Now, this goes the other way also. The hardest part of the job is punishing player behavior, because you don't want to feel like a nanny that has to tsk their players. The problem is, if they decide to derail the game, especially if the whole party is not in on it, then it is time for you to step in and handle it. This can be done in or out of game.

For example, if the party has been dealing with the King of Wagonville, and one player decides that the king's blood pressure is too high and stabs him a few times to alleviate the problem, then that puts you in a rather tight spot. Do you allow the player's action to stand? Or do you tell them that their psychotic behavior causes him to turn into a weevil?

The best answer is to let the players decide, since to be honest they were the ones wronged, not you. (No matter how pissed you are that they derailed the work you put into a game.)

Remember, the game is about the players in the end. Without them, you are just left as a writer with a loose idea. (This has its own merits, but we all know how I feel about writing.) Make sure that they understand from the get go what you expect, and keep checking to make sure they are having fun, and things should go smoothly.

Good luck DMs!

Artist of the Week

I thought about it, and I have decided to try and have a new artist featured every week that has some how impressed me. Look forward to more of these (almost) every Friday.

Ptolemy Elrington is an scrap artist that just blew me away when I saw his work.

I have seen some terrible scrap art in my time, but it is gentlemen like Mr. Elrington that remind me that all mediums have their wizards.

You can see more of his work here.

Just look at that damned owl! Brilliant, sharp, and just a little intimidating.

Great job Ptolemy, and I hope to see much more of your work in the future.

Wednesday, November 12, 2008

This could be interesting.

George R.R. Martin is an interesting writer. I haven't read as much of his work as I would like to have (or should have), but what I have has impressed me and hung around in the back of my head.
Now it seems that HBO has bought a pilot based on his work called 'Thrones'.

I don't usually keep up with television, a bit of House, Battlestar, and Burn Notice with a sprinkling of Heroes will usually be enough as long as it isn't too often, but Kristin decided that I had to watch their series True Blood.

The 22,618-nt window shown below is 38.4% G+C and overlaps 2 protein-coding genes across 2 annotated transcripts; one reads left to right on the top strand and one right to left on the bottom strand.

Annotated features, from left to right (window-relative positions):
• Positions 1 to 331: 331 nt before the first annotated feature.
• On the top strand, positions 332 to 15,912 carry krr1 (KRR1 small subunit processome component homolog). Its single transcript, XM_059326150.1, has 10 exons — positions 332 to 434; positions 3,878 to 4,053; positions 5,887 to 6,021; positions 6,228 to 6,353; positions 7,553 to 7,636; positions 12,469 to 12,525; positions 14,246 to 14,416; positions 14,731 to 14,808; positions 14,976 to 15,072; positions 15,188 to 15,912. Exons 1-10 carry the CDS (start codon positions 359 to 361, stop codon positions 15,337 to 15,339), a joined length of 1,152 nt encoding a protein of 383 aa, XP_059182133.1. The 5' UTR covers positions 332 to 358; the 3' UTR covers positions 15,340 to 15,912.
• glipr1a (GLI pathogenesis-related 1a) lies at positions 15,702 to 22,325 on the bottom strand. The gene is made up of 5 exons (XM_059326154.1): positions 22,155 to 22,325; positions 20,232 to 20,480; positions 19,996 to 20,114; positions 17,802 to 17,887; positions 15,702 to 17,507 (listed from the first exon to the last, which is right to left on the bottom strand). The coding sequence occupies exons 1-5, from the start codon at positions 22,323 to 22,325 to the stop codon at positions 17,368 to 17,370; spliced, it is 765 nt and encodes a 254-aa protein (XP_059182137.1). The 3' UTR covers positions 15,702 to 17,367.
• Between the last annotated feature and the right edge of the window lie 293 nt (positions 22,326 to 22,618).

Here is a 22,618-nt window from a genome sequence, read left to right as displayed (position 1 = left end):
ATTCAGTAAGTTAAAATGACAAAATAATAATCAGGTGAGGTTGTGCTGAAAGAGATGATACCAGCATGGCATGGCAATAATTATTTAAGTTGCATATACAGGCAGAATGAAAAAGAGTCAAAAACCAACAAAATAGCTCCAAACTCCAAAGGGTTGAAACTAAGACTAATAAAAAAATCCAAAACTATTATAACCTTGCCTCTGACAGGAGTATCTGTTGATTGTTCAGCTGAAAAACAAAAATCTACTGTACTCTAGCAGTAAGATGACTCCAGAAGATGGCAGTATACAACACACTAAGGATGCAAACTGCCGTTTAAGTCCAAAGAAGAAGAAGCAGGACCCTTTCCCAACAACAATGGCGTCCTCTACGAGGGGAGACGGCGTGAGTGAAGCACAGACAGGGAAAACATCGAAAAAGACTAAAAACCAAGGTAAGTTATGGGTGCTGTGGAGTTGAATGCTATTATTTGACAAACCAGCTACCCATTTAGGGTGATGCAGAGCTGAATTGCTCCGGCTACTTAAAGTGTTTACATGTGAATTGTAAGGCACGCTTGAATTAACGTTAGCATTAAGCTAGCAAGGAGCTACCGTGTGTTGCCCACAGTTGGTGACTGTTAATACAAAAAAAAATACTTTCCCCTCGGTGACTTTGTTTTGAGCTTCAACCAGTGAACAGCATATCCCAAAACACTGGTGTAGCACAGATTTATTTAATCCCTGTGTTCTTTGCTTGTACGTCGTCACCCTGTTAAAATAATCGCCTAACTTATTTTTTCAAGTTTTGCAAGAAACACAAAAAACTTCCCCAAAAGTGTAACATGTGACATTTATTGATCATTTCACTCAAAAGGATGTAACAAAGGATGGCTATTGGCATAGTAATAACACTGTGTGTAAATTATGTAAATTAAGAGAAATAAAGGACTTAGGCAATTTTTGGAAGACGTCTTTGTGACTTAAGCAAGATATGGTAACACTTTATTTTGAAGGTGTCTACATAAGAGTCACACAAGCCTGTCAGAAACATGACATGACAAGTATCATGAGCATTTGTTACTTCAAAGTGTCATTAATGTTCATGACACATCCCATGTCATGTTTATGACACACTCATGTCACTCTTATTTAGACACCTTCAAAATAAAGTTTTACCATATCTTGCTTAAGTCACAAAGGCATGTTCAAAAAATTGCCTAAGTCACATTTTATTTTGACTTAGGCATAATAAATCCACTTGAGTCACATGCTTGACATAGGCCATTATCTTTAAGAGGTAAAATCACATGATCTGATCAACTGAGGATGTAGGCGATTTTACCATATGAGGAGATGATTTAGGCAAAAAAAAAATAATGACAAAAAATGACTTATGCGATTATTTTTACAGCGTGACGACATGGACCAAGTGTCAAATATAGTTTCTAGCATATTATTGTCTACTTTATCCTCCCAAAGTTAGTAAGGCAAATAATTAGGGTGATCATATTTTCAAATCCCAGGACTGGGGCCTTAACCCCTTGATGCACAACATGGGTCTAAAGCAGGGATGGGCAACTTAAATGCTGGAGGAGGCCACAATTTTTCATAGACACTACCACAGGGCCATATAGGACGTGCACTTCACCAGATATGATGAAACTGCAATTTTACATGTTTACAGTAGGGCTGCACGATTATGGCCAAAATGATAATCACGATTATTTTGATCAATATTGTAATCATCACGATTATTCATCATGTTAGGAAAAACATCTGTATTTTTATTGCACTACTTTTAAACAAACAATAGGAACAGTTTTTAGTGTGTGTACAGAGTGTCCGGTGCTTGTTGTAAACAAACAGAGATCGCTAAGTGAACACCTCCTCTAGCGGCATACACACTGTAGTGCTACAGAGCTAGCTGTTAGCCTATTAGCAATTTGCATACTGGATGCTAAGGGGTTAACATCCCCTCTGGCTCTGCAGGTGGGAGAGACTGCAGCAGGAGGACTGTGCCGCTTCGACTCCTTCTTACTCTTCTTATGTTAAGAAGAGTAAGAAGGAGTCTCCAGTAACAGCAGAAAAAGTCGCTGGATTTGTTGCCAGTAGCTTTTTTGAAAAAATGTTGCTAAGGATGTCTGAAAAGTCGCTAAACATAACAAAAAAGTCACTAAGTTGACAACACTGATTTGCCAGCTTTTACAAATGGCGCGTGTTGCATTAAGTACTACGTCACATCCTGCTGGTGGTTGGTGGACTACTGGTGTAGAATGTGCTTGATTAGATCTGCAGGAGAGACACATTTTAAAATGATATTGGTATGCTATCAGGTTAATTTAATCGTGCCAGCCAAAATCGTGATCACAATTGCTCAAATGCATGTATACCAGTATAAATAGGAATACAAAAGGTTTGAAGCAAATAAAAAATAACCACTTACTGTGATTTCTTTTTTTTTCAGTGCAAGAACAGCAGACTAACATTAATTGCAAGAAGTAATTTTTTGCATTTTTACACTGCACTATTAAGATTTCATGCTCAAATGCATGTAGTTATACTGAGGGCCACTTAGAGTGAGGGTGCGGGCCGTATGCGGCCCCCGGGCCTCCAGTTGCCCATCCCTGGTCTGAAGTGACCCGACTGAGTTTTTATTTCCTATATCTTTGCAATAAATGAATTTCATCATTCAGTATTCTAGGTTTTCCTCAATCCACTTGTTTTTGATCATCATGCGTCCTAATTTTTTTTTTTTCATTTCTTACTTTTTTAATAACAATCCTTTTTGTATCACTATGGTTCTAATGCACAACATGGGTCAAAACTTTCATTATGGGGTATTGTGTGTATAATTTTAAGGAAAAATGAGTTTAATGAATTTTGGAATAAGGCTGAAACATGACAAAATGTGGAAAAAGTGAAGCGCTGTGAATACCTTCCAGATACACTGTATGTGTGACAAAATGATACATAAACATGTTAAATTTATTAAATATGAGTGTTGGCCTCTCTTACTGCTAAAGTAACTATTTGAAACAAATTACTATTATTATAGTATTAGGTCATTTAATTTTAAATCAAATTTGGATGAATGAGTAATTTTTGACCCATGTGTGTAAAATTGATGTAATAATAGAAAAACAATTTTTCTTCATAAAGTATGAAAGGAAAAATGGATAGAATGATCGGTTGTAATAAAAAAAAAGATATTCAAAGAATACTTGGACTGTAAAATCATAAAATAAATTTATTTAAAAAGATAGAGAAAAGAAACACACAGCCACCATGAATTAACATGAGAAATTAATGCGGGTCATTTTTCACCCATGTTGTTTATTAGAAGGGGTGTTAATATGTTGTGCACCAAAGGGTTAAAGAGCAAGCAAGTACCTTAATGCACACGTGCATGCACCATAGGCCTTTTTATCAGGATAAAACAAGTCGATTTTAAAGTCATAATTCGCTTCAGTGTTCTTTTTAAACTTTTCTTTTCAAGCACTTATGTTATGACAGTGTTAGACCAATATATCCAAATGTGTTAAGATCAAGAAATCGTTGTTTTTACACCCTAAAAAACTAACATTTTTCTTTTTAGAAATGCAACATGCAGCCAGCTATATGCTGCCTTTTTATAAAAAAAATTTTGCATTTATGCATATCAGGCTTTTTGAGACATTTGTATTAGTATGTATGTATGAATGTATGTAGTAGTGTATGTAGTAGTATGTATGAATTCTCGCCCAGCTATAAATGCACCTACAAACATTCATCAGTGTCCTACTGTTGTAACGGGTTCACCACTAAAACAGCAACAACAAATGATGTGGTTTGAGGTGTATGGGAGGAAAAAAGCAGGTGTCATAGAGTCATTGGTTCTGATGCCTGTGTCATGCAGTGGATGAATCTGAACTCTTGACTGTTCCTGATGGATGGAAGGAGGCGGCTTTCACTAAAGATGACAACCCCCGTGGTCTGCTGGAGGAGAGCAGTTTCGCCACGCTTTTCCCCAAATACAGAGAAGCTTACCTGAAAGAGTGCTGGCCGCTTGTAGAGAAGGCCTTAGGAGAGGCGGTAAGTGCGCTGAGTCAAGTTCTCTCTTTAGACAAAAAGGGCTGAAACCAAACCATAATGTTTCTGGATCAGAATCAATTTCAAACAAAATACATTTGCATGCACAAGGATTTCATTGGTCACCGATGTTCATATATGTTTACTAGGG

It is interesting, to say the least. The acting is campy without being awkward, and the story is... well it is slow. The production quality is top notch though, and I will most definitely be looking forward to see that applied to the works of Mr. Martin.

So, here is hoping we get something interesting and watchable out of the deal.

Just pull that lever.

Chuck Norris is a never ending font of humor. Whether in the form of silly internet jokes or wonderful little short stories.

But nothing comes close to the man himself. The depths he plunges of self parody and the just insane comments that border on the surreal that shoot out of his mouth almost daily are enough to tickle anyone's funny bone.

Today is no exception.

Ever the comedian, Mr. Norris proceeds to tell our President elect how to do his job. Its great! He basically tells him to do the OPPOSITE of everything Obama ran for! What irony!

This bit of masterfully crafted piece of prose is brought to us by that house of laughs, the World Net Daily.

Thanks again guys.

Tuesday, November 11, 2008



The Gnome is a diligent servitor in the court of the Hippo of the Fallen, exacting her will that all corpses should be disposed of, lest move in with their still living relatives and become a bore who sits about whining about dead rights and how cold it is.

But these people don't even believe Gnomes are real! GNOMES! Angels, demons, gods, and souls are real, but not Gnomes? What a line to draw!

Monday, November 10, 2008

Discussions of game design.

I was having a discussion with my dear friend Eric, when the subject of Fallout 3 came up.